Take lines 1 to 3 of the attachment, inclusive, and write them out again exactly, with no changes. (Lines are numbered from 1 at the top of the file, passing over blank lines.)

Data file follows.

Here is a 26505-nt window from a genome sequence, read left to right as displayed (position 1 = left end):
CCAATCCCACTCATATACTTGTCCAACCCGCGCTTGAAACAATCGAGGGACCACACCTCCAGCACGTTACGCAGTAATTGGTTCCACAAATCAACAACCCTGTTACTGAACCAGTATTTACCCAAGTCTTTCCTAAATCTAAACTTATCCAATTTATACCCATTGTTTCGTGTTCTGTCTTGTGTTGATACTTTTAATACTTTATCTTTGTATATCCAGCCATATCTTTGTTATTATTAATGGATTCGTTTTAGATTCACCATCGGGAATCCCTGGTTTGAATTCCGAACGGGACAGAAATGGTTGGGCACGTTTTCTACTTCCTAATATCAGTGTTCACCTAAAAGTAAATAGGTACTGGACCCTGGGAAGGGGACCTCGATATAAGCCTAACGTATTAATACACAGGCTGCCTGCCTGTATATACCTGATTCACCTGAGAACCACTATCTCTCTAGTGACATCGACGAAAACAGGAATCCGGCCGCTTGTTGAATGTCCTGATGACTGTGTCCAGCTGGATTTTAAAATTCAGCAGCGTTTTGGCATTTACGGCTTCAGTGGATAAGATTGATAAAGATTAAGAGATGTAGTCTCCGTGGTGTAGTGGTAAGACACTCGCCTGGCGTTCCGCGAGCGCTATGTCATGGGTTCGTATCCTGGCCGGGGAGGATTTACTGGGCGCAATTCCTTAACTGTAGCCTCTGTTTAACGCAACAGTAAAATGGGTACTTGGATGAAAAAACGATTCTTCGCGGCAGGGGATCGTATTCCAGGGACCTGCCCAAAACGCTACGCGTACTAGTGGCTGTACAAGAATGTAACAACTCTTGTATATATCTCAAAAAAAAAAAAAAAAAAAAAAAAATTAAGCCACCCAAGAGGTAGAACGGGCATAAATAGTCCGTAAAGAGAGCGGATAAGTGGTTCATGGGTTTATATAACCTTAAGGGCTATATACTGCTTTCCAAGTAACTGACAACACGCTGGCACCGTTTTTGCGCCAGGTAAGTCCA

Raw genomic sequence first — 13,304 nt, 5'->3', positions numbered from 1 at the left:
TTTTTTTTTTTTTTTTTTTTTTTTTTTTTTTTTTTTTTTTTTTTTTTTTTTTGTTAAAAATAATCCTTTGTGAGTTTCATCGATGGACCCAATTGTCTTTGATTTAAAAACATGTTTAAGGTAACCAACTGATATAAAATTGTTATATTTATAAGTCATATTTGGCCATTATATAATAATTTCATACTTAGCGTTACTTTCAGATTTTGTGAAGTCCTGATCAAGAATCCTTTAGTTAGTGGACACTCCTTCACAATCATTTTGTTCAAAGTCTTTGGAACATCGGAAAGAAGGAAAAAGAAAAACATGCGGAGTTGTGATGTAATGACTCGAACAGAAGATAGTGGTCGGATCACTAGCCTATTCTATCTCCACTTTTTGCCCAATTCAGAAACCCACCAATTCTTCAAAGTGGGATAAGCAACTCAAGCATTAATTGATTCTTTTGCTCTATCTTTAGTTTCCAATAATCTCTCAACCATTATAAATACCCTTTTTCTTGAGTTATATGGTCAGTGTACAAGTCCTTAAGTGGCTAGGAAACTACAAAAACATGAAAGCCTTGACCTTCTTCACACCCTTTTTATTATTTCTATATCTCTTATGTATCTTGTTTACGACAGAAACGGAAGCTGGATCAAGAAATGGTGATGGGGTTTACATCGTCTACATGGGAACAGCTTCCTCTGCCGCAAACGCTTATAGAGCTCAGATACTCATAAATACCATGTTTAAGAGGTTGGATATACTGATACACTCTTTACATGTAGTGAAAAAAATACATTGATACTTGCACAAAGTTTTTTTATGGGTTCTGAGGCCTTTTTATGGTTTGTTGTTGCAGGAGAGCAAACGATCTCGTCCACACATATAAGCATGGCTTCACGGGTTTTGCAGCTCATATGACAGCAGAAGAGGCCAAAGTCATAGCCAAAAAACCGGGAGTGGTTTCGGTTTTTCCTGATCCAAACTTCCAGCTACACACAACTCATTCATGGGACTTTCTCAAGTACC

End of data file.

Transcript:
Here is a 26505-nt window from a genome sequence, read left to right as displayed (position 1 = left end):
CCAATCCCACTCATATACTTGTCCAACCCGCGCTTGAAACAATCGAGGGACCACACCTCCAGCACGTTACGCAGTAATTGGTTCCACAAATCAACAACCCTGTTACTGAACCAGTATTTACCCAAGTCTTTCCTAAATCTAAACTTATCCAATTTATACCCATTGTTTCGTGTTCTGTCTTGTGTTGATACTTTTAATACTTTATCTTTGTATATCCAGCCATATCTTTGTTATTATTAATGGATTCGTTTTAGATTCACCATCGGGAATCCCTGGTTTGAATTCCGAACGGGACAGAAATGGTTGGGCACGTTTTCTACTTCCTAATATCAGTGTTCACCTAAAAGTAAATAGGTACTGGACCCTGGGAAGGGGACCTCGATATAAGCCTAACGTATTAATACACAGGCTGCCTGCCTGTATATACCTGATTCACCTGAGAACCACTATCTCTCTAGTGACATCGACGAAAACAGGAATCCGGCCGCTTGTTGAATGTCCTGATGACTGTGTCCAGCTGGATTTTAAAATTCAGCAGCGTTTTGGCATTTACGGCTTCAGTGGATAAGATTGATAAAGATTAAGAGATGTAGTCTCCGTGGTGTAGTGGTAAGACACTCGCCTGGCGTTCCGCGAGCGCTATGTCATGGGTTCGTATCCTGGCCGGGGAGGATTTACTGGGCGCAATTCCTTAACTGTAGCCTCTGTTTAACGCAACAGTAAAATGGGTACTTGGATGAAAAAACGATTCTTCGCGGCAGGGGATCGTATTCCAGGGACCTGCCCAAAACGCTACGCGTACTAGTGGCTGTACAAGAATGTAACAACTCTTGTATATATCTCAAAAAAAAAAAAAAAAAAAAAAAAATTAAGCCACCCAAGAGGTAGAACGGGCATAAATAGTCCGTAAAGAGAGCGGATAAGTGGTTCATGGGTTTATATAACCTTAAGGGCTATATACTGCTTTCCAAGTAACTGACAACACGCTGGCACCGTTTTTGCGCCAGGTAAGTCCA

Raw genomic sequence first — 13,304 nt, 5'->3', positions numbered from 1 at the left: